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Open Source Software

SourceForge Down After Attack [Updated] 143

Posted by timothy
from the their-bad-childhood-affects-you dept.
Animats writes "SourceForge, a hosting site for many open source projects, is down today. Management claims they were attacked: 'We detected a direct targeted attack that resulted in an exploit of several SourceForge.net servers, and have proactively shut down a handful of developer centric services to safeguard data and protect the majority of our services.' Currently, CVS and SVN access to source code, even for reading, is unavailable, and there is no announced restoration time." (SourceForge and Slashdot are both part of Geeknet, Inc.) Update: 01/27 22:17 GMT by T : Mark Ramm of SourceForge contributes an update and some clarification: the site is up, and SVN is available, though CVS isn't. There's also a follow-up post on the site's blog.
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SourceForge Down After Attack [Updated]

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  • Re:Why (Score:5, Insightful)

    by quanticle (843097) on Thursday January 27, 2011 @05:41PM (#35024750) Homepage

    If you're using OSS software on Windows, SourceForge is the place to go. This fact lends support to my hypothesis that the attack was cover for injecting malware into open-source projects. Windows is malware's biggest target, and users are beginning to gravitate towards using open source tools over piracy (mainly due to fears of malware, ironically enough). With that in mind, I guess Sourceforge was a pretty big target for crackers.

  • Re:Qui bono? (Score:5, Insightful)

    by dave562 (969951) on Thursday January 27, 2011 @05:46PM (#35024836) Journal

    That was my thought. Everyone talks about how OSS is so secure. If you had a bone to pick with that notion, why not go over one of the highest profile examples of OSS? I'm sure that they're running Apache, right? Probably MySQL too? Surely they aren't hosting their sight on IIS and powering it with Asp.Net, are they?

    It would be great if situations like this brought the entire computer using community closer together. The reality is that no matter how epicly great your software might be, there are people out there looking to bring it down. It doesn't matter if you run Microsoft, Apple or OSS. There are bugs in your applications and there are incentives for finding and exploiting those bugs.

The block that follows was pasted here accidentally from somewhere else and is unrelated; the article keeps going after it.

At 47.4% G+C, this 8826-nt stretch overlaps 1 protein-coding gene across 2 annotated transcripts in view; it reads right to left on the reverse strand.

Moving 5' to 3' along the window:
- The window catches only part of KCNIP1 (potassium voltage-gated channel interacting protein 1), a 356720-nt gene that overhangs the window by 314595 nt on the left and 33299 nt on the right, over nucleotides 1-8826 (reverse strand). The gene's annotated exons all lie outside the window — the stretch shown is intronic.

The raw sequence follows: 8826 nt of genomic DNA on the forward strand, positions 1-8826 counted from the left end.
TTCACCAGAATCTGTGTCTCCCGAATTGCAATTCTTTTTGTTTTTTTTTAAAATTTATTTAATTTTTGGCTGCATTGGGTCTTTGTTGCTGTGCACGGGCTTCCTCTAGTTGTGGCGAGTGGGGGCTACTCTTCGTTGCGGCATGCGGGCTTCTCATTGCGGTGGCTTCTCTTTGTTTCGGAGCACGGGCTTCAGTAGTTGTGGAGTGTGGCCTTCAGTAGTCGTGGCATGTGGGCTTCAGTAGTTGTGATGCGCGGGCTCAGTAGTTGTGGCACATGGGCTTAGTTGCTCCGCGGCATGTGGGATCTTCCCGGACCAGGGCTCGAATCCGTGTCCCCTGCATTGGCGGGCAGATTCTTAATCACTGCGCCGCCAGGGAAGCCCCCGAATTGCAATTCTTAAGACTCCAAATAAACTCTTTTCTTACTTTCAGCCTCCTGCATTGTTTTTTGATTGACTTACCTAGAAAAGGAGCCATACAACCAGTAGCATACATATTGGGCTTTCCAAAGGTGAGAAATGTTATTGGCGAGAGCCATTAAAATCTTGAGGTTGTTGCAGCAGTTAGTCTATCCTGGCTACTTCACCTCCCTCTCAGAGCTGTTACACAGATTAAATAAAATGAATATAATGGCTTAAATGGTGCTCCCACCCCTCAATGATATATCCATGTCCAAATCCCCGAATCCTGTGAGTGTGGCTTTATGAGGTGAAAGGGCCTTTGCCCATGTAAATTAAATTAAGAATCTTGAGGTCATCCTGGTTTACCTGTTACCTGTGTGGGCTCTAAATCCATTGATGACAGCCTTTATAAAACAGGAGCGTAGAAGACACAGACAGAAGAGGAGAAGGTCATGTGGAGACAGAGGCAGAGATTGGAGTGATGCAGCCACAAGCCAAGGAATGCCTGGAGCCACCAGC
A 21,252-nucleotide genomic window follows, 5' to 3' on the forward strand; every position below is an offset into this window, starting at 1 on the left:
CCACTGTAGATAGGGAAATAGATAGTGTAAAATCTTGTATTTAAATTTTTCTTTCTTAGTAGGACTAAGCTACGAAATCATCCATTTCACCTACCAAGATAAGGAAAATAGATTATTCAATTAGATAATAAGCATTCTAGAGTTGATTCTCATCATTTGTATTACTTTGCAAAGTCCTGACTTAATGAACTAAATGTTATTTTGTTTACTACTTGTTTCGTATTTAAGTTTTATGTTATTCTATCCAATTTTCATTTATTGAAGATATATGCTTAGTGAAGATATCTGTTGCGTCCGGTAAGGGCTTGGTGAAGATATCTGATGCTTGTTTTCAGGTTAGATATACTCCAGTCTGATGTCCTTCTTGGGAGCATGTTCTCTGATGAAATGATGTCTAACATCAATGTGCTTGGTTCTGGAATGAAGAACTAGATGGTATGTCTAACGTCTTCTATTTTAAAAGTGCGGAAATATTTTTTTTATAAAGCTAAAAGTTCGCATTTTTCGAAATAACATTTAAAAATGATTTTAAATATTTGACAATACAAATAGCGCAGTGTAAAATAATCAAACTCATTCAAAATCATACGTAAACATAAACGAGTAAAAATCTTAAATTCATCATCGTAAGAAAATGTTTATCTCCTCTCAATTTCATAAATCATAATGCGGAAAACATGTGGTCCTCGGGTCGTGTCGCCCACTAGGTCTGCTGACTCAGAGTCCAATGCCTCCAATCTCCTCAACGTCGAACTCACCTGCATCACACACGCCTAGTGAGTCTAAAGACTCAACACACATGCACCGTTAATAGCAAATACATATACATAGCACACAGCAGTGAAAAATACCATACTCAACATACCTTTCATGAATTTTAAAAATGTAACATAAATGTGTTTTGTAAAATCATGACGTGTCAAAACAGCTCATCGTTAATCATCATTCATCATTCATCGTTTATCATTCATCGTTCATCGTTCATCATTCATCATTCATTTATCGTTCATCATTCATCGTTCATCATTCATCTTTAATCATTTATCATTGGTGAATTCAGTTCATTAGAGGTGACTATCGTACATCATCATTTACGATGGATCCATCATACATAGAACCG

• by Securityemo (1407943) on Thursday January 27, 2011 @06:04PM (#35025098) Journal
    So, basically, there was no compartmentalization at all (chroot, etc.) between project web pages/data, and as anyone hosted there could upload anything to their web page, it was just a matter of time? How did this not happen earlier, if not through someone just uploading a shell to their own webpage?
  • Re:Why (Score:5, Insightful)

    by Securityemo (1407943) on Thursday January 27, 2011 @06:54PM (#35025750) Journal
    Have the SF admins been notified of this? And this claim is based on manual binary dissection, not just it tripping AV "behaviour analysis"? And lastly, what are you up to if you're not telling which one?
  • Re:Qui bono? (Score:5, Insightful)

    by dave562 (969951) on Thursday January 27, 2011 @07:11PM (#35025982) Journal

    It isn't hyperbole when it is trotted out time and time again as one of the benefits of OSS. Stability and Security are two of the corner stones that OSS advocates build their arguments against "closed source" on top of. Some of the others are cost and portability of data.

    To say that "nobody" has claimed that Apache is best ever is just as extreme of a statement as the original one I made about "everybody" talking about how secure OSS is.

  • by jellomizer (103300) on Thursday January 27, 2011 @07:27PM (#35026178)

    So if Microsoft and Oracle got attacked we would all be laughing at them and making fun of their poor security. But if SourceForge got attack it is nothing but sympathy. Umm I want to know as an OpenSource Software user... How they were able to break in where was the hole. Should we be worried about our software as well.

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